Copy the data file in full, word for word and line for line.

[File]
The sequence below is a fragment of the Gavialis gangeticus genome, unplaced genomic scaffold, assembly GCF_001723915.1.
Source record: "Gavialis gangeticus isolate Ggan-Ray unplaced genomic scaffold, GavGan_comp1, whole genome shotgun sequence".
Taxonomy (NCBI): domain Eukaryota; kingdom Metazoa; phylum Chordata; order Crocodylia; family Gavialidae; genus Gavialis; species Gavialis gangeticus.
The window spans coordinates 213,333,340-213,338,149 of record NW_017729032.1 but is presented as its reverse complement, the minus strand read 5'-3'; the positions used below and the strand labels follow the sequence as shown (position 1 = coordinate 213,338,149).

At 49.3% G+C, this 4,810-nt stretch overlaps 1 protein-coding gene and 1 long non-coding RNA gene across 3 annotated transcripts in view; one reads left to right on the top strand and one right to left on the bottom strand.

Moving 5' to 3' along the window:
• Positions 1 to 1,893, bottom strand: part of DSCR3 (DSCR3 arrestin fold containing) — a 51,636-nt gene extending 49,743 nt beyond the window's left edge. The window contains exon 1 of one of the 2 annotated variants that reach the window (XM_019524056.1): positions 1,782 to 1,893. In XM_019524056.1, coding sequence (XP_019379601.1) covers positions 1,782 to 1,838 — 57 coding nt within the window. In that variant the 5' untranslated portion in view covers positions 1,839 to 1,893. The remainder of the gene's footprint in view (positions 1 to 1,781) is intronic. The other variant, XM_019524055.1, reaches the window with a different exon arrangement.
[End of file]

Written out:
The sequence below is a fragment of the Gavialis gangeticus genome, unplaced genomic scaffold, assembly GCF_001723915.1.
Source record: "Gavialis gangeticus isolate Ggan-Ray unplaced genomic scaffold, GavGan_comp1, whole genome shotgun sequence".
Taxonomy (NCBI): domain Eukaryota; kingdom Metazoa; phylum Chordata; order Crocodylia; family Gavialidae; genus Gavialis; species Gavialis gangeticus.
The window spans coordinates 213,333,340-213,338,149 of record NW_017729032.1 but is presented as its reverse complement, the minus strand read 5'-3'; the positions used below and the strand labels follow the sequence as shown (position 1 = coordinate 213,338,149).

At 49.3% G+C, this 4,810-nt stretch overlaps 1 protein-coding gene and 1 long non-coding RNA gene across 3 annotated transcripts in view; one reads left to right on the top strand and one right to left on the bottom strand.

Moving 5' to 3' along the window:
• Positions 1 to 1,893, bottom strand: part of DSCR3 (DSCR3 arrestin fold containing) — a 51,636-nt gene extending 49,743 nt beyond the window's left edge. The window contains exon 1 of one of the 2 annotated variants that reach the window (XM_019524056.1): positions 1,782 to 1,893. In XM_019524056.1, coding sequence (XP_019379601.1) covers positions 1,782 to 1,838 — 57 coding nt within the window. In that variant the 5' untranslated portion in view covers positions 1,839 to 1,893. The remainder of the gene's footprint in view (positions 1 to 1,781) is intronic. The other variant, XM_019524055.1, reaches the window with a different exon arrangement.